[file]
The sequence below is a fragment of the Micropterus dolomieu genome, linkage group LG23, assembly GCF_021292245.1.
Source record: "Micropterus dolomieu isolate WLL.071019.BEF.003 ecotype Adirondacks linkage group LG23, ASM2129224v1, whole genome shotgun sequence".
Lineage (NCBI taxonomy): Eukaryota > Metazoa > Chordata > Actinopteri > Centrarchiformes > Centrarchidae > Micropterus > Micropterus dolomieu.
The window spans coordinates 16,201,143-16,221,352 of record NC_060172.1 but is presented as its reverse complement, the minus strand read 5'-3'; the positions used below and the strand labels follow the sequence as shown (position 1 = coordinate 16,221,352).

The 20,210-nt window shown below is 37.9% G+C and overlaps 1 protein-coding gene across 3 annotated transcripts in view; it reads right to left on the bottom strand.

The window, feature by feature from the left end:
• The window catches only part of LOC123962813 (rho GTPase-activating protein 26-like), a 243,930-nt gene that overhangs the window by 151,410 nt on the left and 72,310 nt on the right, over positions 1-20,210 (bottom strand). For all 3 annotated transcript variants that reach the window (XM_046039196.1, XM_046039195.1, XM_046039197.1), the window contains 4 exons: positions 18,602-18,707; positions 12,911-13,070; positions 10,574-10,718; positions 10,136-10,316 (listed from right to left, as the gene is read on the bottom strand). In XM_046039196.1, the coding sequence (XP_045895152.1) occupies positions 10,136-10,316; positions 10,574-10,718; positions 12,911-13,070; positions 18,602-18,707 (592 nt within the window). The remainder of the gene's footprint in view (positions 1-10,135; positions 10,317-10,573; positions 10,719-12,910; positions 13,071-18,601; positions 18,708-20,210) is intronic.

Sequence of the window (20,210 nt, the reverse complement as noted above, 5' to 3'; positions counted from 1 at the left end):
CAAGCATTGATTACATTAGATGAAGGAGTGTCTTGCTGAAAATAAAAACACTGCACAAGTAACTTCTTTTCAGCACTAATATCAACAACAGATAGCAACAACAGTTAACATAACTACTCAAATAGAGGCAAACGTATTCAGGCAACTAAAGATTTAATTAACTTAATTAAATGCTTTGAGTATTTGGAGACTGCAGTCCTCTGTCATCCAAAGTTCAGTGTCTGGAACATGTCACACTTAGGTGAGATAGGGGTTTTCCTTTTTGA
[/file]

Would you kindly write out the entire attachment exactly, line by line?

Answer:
The sequence below is a fragment of the Micropterus dolomieu genome, linkage group LG23, assembly GCF_021292245.1.
Source record: "Micropterus dolomieu isolate WLL.071019.BEF.003 ecotype Adirondacks linkage group LG23, ASM2129224v1, whole genome shotgun sequence".
Lineage (NCBI taxonomy): Eukaryota > Metazoa > Chordata > Actinopteri > Centrarchiformes > Centrarchidae > Micropterus > Micropterus dolomieu.
The window spans coordinates 16,201,143-16,221,352 of record NC_060172.1 but is presented as its reverse complement, the minus strand read 5'-3'; the positions used below and the strand labels follow the sequence as shown (position 1 = coordinate 16,221,352).

The 20,210-nt window shown below is 37.9% G+C and overlaps 1 protein-coding gene across 3 annotated transcripts in view; it reads right to left on the bottom strand.

The window, feature by feature from the left end:
• The window catches only part of LOC123962813 (rho GTPase-activating protein 26-like), a 243,930-nt gene that overhangs the window by 151,410 nt on the left and 72,310 nt on the right, over positions 1-20,210 (bottom strand). For all 3 annotated transcript variants that reach the window (XM_046039196.1, XM_046039195.1, XM_046039197.1), the window contains 4 exons: positions 18,602-18,707; positions 12,911-13,070; positions 10,574-10,718; positions 10,136-10,316 (listed from right to left, as the gene is read on the bottom strand). In XM_046039196.1, the coding sequence (XP_045895152.1) occupies positions 10,136-10,316; positions 10,574-10,718; positions 12,911-13,070; positions 18,602-18,707 (592 nt within the window). The remainder of the gene's footprint in view (positions 1-10,135; positions 10,317-10,573; positions 10,719-12,910; positions 13,071-18,601; positions 18,708-20,210) is intronic.

Sequence of the window (20,210 nt, the reverse complement as noted above, 5' to 3'; positions counted from 1 at the left end):
CAAGCATTGATTACATTAGATGAAGGAGTGTCTTGCTGAAAATAAAAACACTGCACAAGTAACTTCTTTTCAGCACTAATATCAACAACAGATAGCAACAACAGTTAACATAACTACTCAAATAGAGGCAAACGTATTCAGGCAACTAAAGATTTAATTAACTTAATTAAATGCTTTGAGTATTTGGAGACTGCAGTCCTCTGTCATCCAAAGTTCAGTGTCTGGAACATGTCACACTTAGGTGAGATAGGGGTTTTCCTTTTTGA